Buddy Rich: The Lost Tapes
The Lost Tapes
In April 1985 two years before his untimely passing Buddy Rich and his band recorded a concert at One Pass Productions' King Street Studio in San Francisco using state-of-the-art equipment designed to capture the band "in a typically 'live' . . . setting with natural acoustic balances and three-dimensional imaging. The concert, the last one Buddy ever recorded for video release, was divided into two nearly hour-long programs, the "Channel One set and the "West Side Story set. "Channel One was distributed by Pioneer on laser disc and Sony on VHS, but a far grimmer fate awaited "West Side Story. The masters were stored at One Pass, which a few years later was sold to Editel. In 1990, when a fire swept through the Editel facility, the tapes were soaked in water and presumably destroyed.
Ten years later Steve Michelson, the owner of One Pass and executive producer of the King Street session, and producer Gary Reber were working together on another project when they began talking about the concert in '85 and musing about how marvelous it would be if Buddy's last recording could somehow be released on DVD. Michelson thought the master tapes had been lost in the fire, but as it turned out, Reber had master and sub-master tapes stored away, along with the U-Matic digital audio originals, a box of one-inch tapes with behind-the-scenes footage, and Betamax tapes.
Needless to say, everything was in wretched condition, and restoring the tapes would be no walk in the park. But Michelson and Reberwith expert technical helpset about doing it, painstakingly overhauling audio and video components, then carefully combining them into a seamless whole The result, as you'll see and hear on The Lost Tapes, is worthy of a Michelangelo or a Rembrandt. I've heard far worse from tapes that hadn't been through a fire or submerged in water.
Video and audio quality are in fact quite good, as is the camera work, and the bandwell, it's at the peak of its game, as was any ensemble led by the incomparable Buddy Rich (and it had better beor else!). Buddy, of course, is the dynamo that fuels the engine, but everyone else is up to the challenge in a concert that includes such demanding charts as "Mexicali Nose, "Willowcrest, "The Red Snapper and Bill Reddie's superlative arrangement of the "West Side Story medley that includes two of Buddy's breathtaking extended drum solos. Rounding out the program are Monk's "'Round Midnight, Ellington's "Cotton Tail, Don Piestrup's "New Blues and Mike Manieri's "Tee Bag, the last performed by Buddy, pianist Bill Cunliffe and bassist Dave Carpenter.
The standout soloist is long-time Rich crew chief Steve Marcus, who died a few months ago at age 61. Marcus is a marvel on tenor ("Nose, "Willowcrest, "Midnight, "Cotton Tail ) or soprano ("New Blues ). Cunliffe is impressive too, as are Carpenter, trumpeter Paul Phillips, alto Bob Bowlby ("Snapper ) and tenor Brian Sjoerdinga ("West Side Story ). But the biggest kick of all is watching Buddy, perched high above the band and simply doing everything right (I can think of no better description), a 67-year old whirlwind of energy and enthusiasm who never slackens the pace. His sweat-soaked face and body at the end of "West Side Story" bear more eloquent testimony than mere words ever could that no one gave more of himself to the music than Buddy which is why he could demand the same from his sidemen.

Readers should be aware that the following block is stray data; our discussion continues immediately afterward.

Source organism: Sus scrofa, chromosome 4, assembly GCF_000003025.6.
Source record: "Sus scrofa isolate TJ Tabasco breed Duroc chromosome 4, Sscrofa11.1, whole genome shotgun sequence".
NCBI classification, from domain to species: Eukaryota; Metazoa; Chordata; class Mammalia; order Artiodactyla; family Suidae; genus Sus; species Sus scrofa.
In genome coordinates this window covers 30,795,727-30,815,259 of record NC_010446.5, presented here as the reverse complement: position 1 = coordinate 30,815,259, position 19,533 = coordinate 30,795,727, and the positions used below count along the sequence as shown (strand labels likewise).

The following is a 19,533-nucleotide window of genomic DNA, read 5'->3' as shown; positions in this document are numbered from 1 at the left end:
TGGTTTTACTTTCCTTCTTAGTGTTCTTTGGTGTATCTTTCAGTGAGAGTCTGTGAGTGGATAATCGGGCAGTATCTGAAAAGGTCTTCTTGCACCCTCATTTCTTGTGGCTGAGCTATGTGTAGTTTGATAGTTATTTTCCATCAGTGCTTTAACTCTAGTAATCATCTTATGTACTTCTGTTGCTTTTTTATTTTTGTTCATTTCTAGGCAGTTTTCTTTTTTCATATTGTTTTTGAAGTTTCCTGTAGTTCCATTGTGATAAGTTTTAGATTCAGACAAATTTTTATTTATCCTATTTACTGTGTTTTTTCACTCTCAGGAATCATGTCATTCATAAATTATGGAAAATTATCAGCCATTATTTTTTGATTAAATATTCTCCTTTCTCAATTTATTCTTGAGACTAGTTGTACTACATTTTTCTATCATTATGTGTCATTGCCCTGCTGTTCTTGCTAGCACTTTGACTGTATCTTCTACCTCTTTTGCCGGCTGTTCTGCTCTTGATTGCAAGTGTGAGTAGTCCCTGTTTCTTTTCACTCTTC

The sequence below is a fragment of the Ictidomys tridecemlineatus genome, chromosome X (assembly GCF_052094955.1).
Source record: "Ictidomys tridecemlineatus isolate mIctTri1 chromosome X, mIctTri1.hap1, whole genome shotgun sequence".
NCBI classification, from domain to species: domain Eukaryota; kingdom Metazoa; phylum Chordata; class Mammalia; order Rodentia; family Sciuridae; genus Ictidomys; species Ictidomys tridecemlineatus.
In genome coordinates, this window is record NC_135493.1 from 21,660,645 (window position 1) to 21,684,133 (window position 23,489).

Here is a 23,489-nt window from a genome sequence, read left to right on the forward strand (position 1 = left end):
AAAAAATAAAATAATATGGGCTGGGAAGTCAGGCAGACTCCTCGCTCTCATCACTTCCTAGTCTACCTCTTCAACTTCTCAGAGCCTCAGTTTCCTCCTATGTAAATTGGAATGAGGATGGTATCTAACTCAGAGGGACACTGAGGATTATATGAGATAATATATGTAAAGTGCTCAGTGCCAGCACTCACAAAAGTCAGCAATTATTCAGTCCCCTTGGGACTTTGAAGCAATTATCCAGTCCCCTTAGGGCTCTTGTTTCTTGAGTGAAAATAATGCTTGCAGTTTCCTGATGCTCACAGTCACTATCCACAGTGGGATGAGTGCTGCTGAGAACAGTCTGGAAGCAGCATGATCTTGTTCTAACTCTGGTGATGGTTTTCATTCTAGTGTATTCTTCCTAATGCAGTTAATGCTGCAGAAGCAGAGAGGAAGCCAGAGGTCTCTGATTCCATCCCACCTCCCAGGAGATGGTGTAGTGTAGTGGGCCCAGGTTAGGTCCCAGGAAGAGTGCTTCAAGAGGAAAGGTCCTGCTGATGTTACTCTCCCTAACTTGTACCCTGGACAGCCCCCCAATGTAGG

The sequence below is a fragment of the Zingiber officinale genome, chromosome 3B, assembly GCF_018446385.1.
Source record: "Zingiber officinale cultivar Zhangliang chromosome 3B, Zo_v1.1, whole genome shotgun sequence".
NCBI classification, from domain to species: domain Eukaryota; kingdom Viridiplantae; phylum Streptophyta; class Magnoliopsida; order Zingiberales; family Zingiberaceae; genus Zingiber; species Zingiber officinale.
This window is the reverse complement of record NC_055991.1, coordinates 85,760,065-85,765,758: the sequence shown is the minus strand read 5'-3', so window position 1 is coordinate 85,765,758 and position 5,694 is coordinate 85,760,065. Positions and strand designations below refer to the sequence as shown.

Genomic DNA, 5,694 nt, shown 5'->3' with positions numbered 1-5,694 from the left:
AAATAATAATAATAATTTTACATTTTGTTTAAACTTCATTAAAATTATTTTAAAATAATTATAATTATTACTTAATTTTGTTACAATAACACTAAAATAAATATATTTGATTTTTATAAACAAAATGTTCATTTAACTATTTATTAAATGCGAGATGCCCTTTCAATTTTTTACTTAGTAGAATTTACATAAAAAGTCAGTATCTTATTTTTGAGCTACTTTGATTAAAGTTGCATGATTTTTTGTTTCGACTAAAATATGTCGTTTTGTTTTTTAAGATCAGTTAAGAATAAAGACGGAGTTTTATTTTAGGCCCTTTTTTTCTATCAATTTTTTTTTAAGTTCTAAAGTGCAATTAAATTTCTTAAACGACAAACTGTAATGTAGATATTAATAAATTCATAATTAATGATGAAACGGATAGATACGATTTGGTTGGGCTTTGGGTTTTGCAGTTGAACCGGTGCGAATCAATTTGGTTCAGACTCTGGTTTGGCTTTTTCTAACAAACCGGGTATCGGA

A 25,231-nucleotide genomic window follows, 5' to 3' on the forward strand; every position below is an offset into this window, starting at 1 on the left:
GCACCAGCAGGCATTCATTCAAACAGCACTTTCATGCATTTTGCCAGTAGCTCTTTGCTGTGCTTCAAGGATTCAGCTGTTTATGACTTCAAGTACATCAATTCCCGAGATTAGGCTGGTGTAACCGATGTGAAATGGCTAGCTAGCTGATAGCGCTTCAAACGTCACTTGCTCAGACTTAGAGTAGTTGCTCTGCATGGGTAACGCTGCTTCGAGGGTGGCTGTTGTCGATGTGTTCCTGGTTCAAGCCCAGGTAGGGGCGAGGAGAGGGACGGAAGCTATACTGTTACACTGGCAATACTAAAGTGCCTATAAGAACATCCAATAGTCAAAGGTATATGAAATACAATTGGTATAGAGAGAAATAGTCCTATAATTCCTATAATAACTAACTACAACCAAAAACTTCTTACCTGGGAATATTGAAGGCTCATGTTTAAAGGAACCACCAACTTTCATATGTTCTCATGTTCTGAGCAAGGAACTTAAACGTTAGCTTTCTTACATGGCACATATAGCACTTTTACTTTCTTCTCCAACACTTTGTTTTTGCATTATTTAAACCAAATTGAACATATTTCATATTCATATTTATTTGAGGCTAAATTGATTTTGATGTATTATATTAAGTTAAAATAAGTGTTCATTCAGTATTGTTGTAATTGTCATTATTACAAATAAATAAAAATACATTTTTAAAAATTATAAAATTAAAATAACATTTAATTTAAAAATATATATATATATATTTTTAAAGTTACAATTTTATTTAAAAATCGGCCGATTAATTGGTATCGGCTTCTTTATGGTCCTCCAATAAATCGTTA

Supplementing the fifty-four-minute concert are a number of extras including pre-concert thoughts by Buddy, interviews with his wife, Marie, daughter Cathy and grandson Nick (a budding drummer himself), drummer Dave Weckl and producer Reber, and "17 Years in the Making, a written commentary about the King Street sessions, how they were recorded and how the "lost tapes were ultimately rescued and restored. Messrs. Michelson and Reber should be given a medal for their perseverance in doing so. This is a remarkable DVD, one that no fan of the great Buddy Rich should let pass.
One last note: both sessions were released on CD around 1985 by Cafe Records, a two-disc set titled Mr. Drums: Live on King Street, San Francisco (Cafe 732), which is perhaps out of print by now.
Personnel: Buddy Rich: drums, leader; Steve Marcus: tenor saxophone, soprano saxophone; Mark Pinto, Bob Bowlby: alto saxophone; Brian Sjoerdinga: tenor saxophone, flute; Jay Craig: baritone saxophone; Scott Bliege, Mike Davis: trombone; James Martin: bass trombone; Paul Phillips, Eric Miyashiro, Michael Lewis, Joe Kaminski: trumpet; Bill Cunliffe: piano; Dave Carpenter: electric bass.
Tracks: Mexicali Nose; Willowcrest; 'Round Midnight; Cotton Tail; New Blues; Tee Bag; The Red Snapper; West Side Story (Overture and Medley).
Program Notes: Directed by Scott Ross; approximate running time 115 minutes.
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